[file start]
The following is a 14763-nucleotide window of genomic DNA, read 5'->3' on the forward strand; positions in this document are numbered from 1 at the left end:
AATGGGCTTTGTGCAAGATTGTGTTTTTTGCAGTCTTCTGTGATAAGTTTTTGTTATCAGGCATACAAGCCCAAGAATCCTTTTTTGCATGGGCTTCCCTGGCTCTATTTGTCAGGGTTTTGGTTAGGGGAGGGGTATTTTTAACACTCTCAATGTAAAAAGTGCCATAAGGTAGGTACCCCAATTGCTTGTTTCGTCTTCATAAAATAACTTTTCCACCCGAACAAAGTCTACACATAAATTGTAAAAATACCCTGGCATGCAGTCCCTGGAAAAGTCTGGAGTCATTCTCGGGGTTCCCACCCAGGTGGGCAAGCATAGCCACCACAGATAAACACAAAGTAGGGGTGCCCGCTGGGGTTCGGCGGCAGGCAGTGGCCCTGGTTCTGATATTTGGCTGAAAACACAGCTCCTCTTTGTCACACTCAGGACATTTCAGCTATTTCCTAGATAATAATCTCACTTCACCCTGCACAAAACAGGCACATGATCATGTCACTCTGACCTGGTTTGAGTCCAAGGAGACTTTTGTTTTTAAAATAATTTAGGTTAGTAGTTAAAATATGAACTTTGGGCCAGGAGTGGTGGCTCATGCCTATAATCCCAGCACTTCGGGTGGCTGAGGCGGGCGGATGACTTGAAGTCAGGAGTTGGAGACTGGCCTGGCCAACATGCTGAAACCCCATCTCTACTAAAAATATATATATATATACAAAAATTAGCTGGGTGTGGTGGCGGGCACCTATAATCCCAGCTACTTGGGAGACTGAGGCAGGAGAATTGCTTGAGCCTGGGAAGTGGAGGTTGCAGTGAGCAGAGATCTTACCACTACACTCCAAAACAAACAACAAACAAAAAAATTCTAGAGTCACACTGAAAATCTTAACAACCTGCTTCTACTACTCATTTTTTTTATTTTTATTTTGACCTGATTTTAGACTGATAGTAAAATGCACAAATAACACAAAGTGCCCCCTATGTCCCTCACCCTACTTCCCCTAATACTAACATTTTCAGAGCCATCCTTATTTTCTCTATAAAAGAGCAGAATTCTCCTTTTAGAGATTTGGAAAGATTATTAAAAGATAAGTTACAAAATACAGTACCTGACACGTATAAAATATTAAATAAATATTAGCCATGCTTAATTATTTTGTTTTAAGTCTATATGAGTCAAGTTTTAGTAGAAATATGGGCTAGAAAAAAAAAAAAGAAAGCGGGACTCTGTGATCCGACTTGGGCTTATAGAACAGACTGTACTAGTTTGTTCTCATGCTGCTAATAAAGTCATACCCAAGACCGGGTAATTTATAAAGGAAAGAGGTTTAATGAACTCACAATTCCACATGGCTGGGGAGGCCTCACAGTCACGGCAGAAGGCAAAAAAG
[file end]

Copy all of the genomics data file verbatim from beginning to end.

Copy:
The following is a 14763-nucleotide window of genomic DNA, read 5'->3' on the forward strand; positions in this document are numbered from 1 at the left end:
AATGGGCTTTGTGCAAGATTGTGTTTTTTGCAGTCTTCTGTGATAAGTTTTTGTTATCAGGCATACAAGCCCAAGAATCCTTTTTTGCATGGGCTTCCCTGGCTCTATTTGTCAGGGTTTTGGTTAGGGGAGGGGTATTTTTAACACTCTCAATGTAAAAAGTGCCATAAGGTAGGTACCCCAATTGCTTGTTTCGTCTTCATAAAATAACTTTTCCACCCGAACAAAGTCTACACATAAATTGTAAAAATACCCTGGCATGCAGTCCCTGGAAAAGTCTGGAGTCATTCTCGGGGTTCCCACCCAGGTGGGCAAGCATAGCCACCACAGATAAACACAAAGTAGGGGTGCCCGCTGGGGTTCGGCGGCAGGCAGTGGCCCTGGTTCTGATATTTGGCTGAAAACACAGCTCCTCTTTGTCACACTCAGGACATTTCAGCTATTTCCTAGATAATAATCTCACTTCACCCTGCACAAAACAGGCACATGATCATGTCACTCTGACCTGGTTTGAGTCCAAGGAGACTTTTGTTTTTAAAATAATTTAGGTTAGTAGTTAAAATATGAACTTTGGGCCAGGAGTGGTGGCTCATGCCTATAATCCCAGCACTTCGGGTGGCTGAGGCGGGCGGATGACTTGAAGTCAGGAGTTGGAGACTGGCCTGGCCAACATGCTGAAACCCCATCTCTACTAAAAATATATATATATATACAAAAATTAGCTGGGTGTGGTGGCGGGCACCTATAATCCCAGCTACTTGGGAGACTGAGGCAGGAGAATTGCTTGAGCCTGGGAAGTGGAGGTTGCAGTGAGCAGAGATCTTACCACTACACTCCAAAACAAACAACAAACAAAAAAATTCTAGAGTCACACTGAAAATCTTAACAACCTGCTTCTACTACTCATTTTTTTTATTTTTATTTTGACCTGATTTTAGACTGATAGTAAAATGCACAAATAACACAAAGTGCCCCCTATGTCCCTCACCCTACTTCCCCTAATACTAACATTTTCAGAGCCATCCTTATTTTCTCTATAAAAGAGCAGAATTCTCCTTTTAGAGATTTGGAAAGATTATTAAAAGATAAGTTACAAAATACAGTACCTGACACGTATAAAATATTAAATAAATATTAGCCATGCTTAATTATTTTGTTTTAAGTCTATATGAGTCAAGTTTTAGTAGAAATATGGGCTAGAAAAAAAAAAAAGAAAGCGGGACTCTGTGATCCGACTTGGGCTTATAGAACAGACTGTACTAGTTTGTTCTCATGCTGCTAATAAAGTCATACCCAAGACCGGGTAATTTATAAAGGAAAGAGGTTTAATGAACTCACAATTCCACATGGCTGGGGAGGCCTCACAGTCACGGCAGAAGGCAAAAAAG